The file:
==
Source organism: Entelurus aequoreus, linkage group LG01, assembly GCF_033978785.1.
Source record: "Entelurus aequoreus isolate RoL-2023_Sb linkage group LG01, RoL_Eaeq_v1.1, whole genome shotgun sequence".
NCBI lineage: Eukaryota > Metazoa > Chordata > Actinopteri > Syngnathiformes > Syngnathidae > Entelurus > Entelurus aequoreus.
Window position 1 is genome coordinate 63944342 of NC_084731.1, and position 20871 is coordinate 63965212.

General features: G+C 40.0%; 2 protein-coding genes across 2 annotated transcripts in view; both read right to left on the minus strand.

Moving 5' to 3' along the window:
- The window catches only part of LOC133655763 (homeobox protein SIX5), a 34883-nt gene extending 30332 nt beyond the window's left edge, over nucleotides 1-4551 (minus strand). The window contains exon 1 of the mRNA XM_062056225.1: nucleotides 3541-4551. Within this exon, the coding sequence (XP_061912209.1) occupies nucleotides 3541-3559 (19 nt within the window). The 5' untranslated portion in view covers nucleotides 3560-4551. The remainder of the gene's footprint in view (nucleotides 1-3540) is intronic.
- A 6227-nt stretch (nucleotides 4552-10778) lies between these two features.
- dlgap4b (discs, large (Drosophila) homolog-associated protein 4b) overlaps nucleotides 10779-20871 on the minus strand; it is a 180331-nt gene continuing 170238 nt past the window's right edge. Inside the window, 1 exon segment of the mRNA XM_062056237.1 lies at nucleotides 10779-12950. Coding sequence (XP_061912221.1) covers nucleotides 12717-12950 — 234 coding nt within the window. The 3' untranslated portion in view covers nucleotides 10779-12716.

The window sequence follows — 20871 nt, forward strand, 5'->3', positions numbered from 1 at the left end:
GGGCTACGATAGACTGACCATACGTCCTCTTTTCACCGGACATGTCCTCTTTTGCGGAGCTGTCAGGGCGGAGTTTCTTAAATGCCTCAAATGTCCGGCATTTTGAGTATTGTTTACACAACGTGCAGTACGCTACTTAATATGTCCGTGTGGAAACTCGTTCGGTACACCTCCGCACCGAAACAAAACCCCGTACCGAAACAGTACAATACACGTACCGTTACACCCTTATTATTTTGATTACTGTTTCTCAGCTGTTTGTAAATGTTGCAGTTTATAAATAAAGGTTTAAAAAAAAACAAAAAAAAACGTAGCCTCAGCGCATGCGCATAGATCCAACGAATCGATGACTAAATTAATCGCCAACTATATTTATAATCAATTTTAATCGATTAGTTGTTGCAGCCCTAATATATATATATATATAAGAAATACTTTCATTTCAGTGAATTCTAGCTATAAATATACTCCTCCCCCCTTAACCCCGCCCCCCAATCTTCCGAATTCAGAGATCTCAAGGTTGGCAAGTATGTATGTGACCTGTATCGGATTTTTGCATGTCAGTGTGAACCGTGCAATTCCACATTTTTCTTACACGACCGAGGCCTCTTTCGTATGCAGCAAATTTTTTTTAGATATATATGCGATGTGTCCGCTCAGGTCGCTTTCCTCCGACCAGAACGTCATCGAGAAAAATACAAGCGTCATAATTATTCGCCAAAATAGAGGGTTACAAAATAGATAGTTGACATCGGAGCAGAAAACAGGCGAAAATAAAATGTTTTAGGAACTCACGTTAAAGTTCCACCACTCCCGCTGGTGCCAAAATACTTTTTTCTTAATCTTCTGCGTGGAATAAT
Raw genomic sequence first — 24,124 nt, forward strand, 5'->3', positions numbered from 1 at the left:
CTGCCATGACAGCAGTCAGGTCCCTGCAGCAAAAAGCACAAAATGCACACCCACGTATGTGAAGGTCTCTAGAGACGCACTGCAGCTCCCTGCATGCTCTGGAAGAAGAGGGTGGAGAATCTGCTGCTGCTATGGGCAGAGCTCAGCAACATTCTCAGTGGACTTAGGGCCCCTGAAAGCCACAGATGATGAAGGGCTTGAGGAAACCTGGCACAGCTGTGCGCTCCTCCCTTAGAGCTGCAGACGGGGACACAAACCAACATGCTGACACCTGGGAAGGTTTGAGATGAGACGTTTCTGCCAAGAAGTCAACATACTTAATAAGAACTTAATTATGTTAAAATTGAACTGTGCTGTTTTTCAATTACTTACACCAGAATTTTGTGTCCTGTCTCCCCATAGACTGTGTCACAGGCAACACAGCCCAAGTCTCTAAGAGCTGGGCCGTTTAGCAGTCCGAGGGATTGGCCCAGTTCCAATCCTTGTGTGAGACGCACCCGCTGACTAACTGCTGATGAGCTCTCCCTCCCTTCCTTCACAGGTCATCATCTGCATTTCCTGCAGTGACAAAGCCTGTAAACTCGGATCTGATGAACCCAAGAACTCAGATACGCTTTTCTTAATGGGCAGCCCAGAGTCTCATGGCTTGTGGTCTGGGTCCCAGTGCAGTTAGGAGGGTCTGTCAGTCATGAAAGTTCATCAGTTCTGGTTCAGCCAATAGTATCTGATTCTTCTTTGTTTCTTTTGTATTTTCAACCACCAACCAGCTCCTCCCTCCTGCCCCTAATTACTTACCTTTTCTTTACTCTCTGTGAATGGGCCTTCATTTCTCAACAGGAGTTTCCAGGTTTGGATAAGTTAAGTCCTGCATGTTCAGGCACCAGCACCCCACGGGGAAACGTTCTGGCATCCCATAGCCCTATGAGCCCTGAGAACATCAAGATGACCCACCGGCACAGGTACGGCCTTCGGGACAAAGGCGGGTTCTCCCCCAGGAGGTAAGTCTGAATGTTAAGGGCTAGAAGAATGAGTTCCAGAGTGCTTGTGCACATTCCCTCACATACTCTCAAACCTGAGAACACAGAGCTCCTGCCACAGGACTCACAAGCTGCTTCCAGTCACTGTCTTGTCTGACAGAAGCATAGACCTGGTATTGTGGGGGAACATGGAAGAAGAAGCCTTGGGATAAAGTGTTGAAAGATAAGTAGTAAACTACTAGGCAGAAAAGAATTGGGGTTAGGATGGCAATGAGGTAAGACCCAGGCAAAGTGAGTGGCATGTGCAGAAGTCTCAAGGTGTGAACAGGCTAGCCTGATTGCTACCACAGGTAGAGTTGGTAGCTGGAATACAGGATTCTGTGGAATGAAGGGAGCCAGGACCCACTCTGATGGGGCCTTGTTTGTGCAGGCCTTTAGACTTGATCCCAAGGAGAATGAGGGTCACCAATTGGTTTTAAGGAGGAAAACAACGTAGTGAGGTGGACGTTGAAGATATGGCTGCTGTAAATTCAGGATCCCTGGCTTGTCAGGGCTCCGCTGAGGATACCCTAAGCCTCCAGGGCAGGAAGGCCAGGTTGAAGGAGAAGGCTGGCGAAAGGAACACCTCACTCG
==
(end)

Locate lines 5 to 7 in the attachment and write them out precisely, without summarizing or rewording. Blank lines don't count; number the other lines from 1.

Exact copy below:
General features: G+C 40.0%; 2 protein-coding genes across 2 annotated transcripts in view; both read right to left on the minus strand.

Moving 5' to 3' along the window:
- The window catches only part of LOC133655763 (homeobox protein SIX5), a 34883-nt gene extending 30332 nt beyond the window's left edge, over nucleotides 1-4551 (minus strand). The window contains exon 1 of the mRNA XM_062056225.1: nucleotides 3541-4551. Within this exon, the coding sequence (XP_061912209.1) occupies nucleotides 3541-3559 (19 nt within the window). The 5' untranslated portion in view covers nucleotides 3560-4551. The remainder of the gene's footprint in view (nucleotides 1-3540) is intronic.